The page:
In which I take a photo every day that I'm 50, and post it here on this blog, with a bit of related blurb.

Sunday, 30 March 2014

Day 106 - In Search of Balance

steady cam, unsteady lamb

Much like the proverbial buses, you wait weeks to see a new born lamb, with no sign of one, when all of a sudden, dozens turn up all at once!  Over the last few days lambs have started to appear, and now they are arriving by the sheep-load. 

According to this handy table, the ram must have been pretty busy through the early days of last November...although the rate they're dropping today, surely it must have been more than one ram?!  If not, then he's a mighty impressive beast!   Whilst we were down the lane this afternoon for 20 minutes or so, there were several new lambs born in the field. 

This one was still lying down, probably less than an hour old.    As I leaned on an old gate, trying to stay steady enough to get a sharp photo across the field, he struggled up onto his feet for the first time!  He only managed to stay standing for a few seconds, but I caught this lovely photo, as his mum grazed alongside him.   She clearly feels the need to both replenish her energy reserves, and fuel the milk supply that will sustain him for the next few weeks.

Domestic sheep are something of a "fake" species, in the sense that they've been bred to man's purpose for so long that they barely resemble any original, wild stock.  Much like dogs, their natural environment is the one man creates and dictates for them.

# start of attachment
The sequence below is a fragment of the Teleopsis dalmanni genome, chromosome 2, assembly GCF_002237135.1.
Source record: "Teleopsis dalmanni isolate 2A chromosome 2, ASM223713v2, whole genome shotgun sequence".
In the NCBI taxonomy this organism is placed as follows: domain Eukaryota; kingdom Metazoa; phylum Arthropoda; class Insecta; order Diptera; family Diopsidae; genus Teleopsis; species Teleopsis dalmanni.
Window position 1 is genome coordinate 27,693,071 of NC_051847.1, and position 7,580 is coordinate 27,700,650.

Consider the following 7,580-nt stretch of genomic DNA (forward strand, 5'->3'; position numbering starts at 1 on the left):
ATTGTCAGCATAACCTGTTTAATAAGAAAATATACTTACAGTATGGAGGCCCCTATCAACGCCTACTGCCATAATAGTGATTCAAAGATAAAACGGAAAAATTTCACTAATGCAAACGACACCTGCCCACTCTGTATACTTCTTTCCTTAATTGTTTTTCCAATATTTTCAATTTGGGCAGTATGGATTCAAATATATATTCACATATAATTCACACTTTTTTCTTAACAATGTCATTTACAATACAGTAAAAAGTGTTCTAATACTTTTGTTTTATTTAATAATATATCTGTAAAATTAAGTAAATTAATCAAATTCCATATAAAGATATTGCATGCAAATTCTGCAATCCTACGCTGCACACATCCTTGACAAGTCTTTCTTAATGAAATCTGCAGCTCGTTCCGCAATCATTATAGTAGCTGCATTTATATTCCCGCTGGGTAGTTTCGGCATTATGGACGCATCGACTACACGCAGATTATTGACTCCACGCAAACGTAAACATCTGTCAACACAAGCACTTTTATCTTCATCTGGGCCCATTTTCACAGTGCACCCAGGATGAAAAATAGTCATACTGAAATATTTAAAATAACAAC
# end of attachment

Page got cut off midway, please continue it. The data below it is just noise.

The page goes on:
But still, in the same way that dogs have retained a few wolf characteristics, modern sheep reflect their genetic ancestry as a successful prey species.  Here you can see how incredibly well developed this baby sheep's legs are...they look as though they're weeks or months ahead of the rest of the lamb's body.

In herding prey species like sheep, horses and the like, the ability to stand up very soon after birth is an important survival trait.  Critically, it enables the new born to keep up with the naturally roaming herd, and so find safety in numbers...the sooner he can run, the higher the odds that he will escape predation....and if he can escape predation for long enough to reach maturity, he will have the chance to pass his genes on to the next generation of early walkers.

And so the wheel of life turns, seemingly endlessly...

So far it's been endless, in any case...let's hope human selfishness and greed don't suck too much life out of the planet...

We are the ongoing output of a 3.5 billion year experiment to see what happens to a simple spark of life, given enough time, and an environment abundant in a range of chemicals, climates and environs within which it can flourish.

As the bleeding edge of this experiment, Homo sapiens has become a very destructive force.  As technology has allowed us to expand, we too often expand prematurely, and without due thought or consideration of our impact on the environment we're expanding into. 

Yet still, we don't stop to think...we just keep relentlessly pushing onwards in short-termist pursuit of wealth, until all major natural global systems are critically out of balance.

As they are now.

Nature eventually finds a way to correct such imbalances - it's simply a matter of physics...

Let's hope we can avoid ending the experiment prematurely...for the sake of all the other species...and here, today, especially for these little dudes:

get up, stand up

Let's find a way to restore balance ourselves, before Gaia, on behalf of Mother Nature, restores it for us.

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